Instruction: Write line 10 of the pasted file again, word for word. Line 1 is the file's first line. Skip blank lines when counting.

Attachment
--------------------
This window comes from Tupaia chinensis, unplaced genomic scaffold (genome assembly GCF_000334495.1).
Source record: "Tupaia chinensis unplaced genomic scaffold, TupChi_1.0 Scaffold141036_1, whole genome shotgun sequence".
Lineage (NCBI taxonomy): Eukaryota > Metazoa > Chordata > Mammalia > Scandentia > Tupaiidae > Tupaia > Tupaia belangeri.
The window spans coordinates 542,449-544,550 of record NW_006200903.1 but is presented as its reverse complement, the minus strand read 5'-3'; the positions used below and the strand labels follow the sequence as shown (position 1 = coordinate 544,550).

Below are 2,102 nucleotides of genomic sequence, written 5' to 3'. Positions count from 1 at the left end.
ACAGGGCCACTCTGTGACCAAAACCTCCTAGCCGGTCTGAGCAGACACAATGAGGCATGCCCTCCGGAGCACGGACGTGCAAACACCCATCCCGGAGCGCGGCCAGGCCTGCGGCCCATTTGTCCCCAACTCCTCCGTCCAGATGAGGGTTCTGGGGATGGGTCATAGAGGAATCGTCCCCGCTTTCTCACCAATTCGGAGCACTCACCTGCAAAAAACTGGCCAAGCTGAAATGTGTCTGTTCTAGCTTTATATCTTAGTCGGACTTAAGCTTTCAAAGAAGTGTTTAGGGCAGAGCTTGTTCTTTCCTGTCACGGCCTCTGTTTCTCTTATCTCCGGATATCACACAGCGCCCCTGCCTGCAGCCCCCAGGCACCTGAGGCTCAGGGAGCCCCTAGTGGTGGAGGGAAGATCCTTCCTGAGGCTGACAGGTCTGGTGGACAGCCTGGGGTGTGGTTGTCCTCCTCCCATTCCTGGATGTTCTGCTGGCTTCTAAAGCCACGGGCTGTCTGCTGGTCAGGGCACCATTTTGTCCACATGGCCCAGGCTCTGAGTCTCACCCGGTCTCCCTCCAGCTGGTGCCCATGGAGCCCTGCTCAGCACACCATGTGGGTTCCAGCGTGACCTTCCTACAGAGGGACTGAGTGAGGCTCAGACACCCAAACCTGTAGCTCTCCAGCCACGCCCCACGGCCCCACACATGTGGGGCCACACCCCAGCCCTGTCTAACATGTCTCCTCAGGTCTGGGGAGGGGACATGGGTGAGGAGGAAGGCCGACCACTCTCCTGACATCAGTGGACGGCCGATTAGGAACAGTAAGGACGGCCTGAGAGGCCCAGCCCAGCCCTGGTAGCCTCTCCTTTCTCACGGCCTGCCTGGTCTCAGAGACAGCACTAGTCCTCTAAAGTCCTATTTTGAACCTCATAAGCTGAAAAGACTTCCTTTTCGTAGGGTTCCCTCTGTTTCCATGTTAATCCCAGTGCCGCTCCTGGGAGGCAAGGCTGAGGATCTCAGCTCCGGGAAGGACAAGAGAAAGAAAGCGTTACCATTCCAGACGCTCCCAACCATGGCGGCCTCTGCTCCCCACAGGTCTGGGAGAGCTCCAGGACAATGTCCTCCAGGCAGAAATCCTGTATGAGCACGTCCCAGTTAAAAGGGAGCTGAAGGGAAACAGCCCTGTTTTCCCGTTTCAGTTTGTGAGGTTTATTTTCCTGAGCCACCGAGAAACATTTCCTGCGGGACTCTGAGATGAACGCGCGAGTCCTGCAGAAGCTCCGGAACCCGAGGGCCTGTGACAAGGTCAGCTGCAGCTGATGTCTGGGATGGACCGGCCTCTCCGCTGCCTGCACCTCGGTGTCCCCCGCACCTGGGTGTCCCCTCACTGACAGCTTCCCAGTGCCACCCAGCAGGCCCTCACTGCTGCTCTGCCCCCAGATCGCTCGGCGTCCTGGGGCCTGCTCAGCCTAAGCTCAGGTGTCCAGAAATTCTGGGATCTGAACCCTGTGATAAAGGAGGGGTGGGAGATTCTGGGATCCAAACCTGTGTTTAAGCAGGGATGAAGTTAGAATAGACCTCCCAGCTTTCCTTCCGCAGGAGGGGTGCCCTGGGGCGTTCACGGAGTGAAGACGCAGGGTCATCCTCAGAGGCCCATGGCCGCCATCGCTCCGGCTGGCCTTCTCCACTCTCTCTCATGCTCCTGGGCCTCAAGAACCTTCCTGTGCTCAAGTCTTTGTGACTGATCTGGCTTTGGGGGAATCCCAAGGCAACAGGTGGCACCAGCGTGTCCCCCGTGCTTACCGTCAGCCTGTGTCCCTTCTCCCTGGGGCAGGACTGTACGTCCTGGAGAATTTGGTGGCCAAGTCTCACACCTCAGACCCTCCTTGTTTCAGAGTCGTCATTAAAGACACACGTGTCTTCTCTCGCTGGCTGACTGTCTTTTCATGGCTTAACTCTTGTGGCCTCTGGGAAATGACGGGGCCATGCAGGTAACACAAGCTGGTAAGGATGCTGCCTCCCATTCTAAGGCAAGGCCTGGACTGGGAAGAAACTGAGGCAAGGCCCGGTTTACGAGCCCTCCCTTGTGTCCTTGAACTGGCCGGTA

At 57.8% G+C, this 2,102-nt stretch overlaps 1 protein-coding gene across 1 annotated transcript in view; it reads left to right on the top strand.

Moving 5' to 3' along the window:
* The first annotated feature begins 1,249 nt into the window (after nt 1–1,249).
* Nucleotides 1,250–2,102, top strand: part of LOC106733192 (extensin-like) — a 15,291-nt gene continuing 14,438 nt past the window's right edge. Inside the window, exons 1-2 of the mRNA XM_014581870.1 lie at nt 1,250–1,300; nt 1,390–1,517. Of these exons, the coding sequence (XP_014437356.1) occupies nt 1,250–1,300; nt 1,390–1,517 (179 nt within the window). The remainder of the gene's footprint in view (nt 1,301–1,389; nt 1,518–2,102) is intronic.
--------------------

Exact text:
* Nucleotides 1,250–2,102, top strand: part of LOC106733192 (extensin-like) — a 15,291-nt gene continuing 14,438 nt past the window's right edge. Inside the window, exons 1-2 of the mRNA XM_014581870.1 lie at nt 1,250–1,300; nt 1,390–1,517. Of these exons, the coding sequence (XP_014437356.1) occupies nt 1,250–1,300; nt 1,390–1,517 (179 nt within the window). The remainder of the gene's footprint in view (nt 1,301–1,389; nt 1,518–2,102) is intronic.